These include hanging or retracted columella (your nose looks stretched on the bottom), drooping tip, asymmetry, or visible scarring. Sometimes surgeons make more than they need to and are generally seen with ethnic rhinoplasty patients. A failure to understand ethnic traits might result in overcorrection.
Sometimes you need a revision just because you did not like the new shape of your nose. Surgeons generally make tip and bridge refinements to satisfy their patients with revision surgery. Especially the supra tip break, the transition point between your nasal tip and bridge combines, might be asked to be more smooth or curved.
One other important thing to mention here is the reversal of a dorsal hump. Rarely rhinoplasty patients feel isolated around their relatives, because of their perfectly smoothed nose bridge. It is almost impossible to achieve the same look you had before, but some surgeons are able to rebuild your dorsal hump.
Some surgeons might suggest a nonsurgical revision rhinoplasty method of using dermal filler for those who seek minor improvements. Most of the time this option is only used to correct slightly crooked nostrils or barely visible hump problems.
How long do you have to wait for a revision rhinoplasty?
It is recommended to allow for at minimum 6 months of healing before considering any further rhinoplasty operations. The tissue underneath the nose skin must be fully healed in order to reduce the risks associated with the procedure. Depending on an individual’s healing rate, this healing period can extend up to 18 months. In cases of emergency, exceptions may be made.
Who can get a revision rhinoplasty?
Anyone who is not happy with their previous surgery results can get a revision rhinoplasty. Whether it is cosmetic or functional if you have waited for a certain period of time rhinoplasty surgeons address any existing problem in your nose.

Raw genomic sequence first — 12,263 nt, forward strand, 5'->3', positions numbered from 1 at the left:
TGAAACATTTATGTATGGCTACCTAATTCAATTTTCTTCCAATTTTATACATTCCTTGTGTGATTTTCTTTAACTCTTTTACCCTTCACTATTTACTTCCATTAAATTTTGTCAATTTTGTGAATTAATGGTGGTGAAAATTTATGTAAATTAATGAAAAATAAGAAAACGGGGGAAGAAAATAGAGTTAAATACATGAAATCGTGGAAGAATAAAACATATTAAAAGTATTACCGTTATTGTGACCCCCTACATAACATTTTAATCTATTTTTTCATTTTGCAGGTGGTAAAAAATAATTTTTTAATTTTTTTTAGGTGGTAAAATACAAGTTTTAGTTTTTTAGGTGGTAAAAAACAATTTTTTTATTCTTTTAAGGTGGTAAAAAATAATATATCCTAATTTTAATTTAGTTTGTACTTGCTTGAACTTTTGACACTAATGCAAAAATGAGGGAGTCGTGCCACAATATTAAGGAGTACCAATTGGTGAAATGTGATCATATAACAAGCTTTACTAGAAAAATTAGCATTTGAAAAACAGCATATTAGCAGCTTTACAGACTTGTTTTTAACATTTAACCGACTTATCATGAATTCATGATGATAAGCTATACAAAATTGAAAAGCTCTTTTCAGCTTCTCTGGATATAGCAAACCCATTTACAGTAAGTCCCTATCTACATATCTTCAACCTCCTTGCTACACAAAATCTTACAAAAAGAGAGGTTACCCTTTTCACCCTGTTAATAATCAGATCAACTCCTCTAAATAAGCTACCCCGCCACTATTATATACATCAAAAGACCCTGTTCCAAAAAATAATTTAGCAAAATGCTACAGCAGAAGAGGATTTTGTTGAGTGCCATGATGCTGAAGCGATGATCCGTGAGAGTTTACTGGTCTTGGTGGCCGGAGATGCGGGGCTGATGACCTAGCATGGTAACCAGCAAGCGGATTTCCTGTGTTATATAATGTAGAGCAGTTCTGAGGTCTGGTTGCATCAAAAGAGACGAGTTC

Check out this list to see if you can get a revision rhinoplasty procedure with a successful outcome:
I have a functional/aesthetic concern about my nose.
I have waited enough after my first surgery and my nose is healed.
I explained my concerns with realistic expectations.
I can manage without smoking and drinking for a while.
I am aware of further risks with revision surgery.
If you checked every one of the boxes then congratulations because you are a possible candidate for a revision rhinoplasty procedure.
Revision rhinoplasty procedure
You might expect nothing but the same rhinoplasty procedures in revision surgery. The challenging and the different part is the fact that your surgeon needs to operate on a nose that has been already operated on before.
Mostly general anesthesia is preferred and just like your first surgery, you will not remember anything about the surgery. After anesthesia kicks in by using either open or closed approach incisions they start operating in your nose with the techniques we mentioned below:
- Cartilage grafting: Surgeons add some extra parts from your ear or rib cartilage for revision rhinoplasty. You can think of it like building a tent in your nose, and the cartilage grafts are poles.
- Osteotome: Osteotome cuts and reshapes the bone and cartilage structure. With osteotome techniques, your surgeon corrects any remaining wide or overcorrected bridge problems.
- Suturing: Sutures are almost inevitable options in any nose surgery. In cartilage grafting, soft tissue repair and sometimes solely suturing offers lots of options.
- Implants: With implants, your nose gets projected. Often surgeons correct any remaining implant complications like shifting implants. This technique is mostly preferred in Asian regions.
- Tissue grafting: A little amount of skin or fat tissue might be added to your nose to gain volume and to make your nose appear more smooth on the bridge.
By using these techniques surgeons address any deviated septum, scarring, ill-defined tip, misaligned bridge, collapsed nostrils, and many other issues that bother you.
To achieve successful surgery, this time your surgeon would pay more attention and the surgery might take longer.
How long does revision rhinoplasty take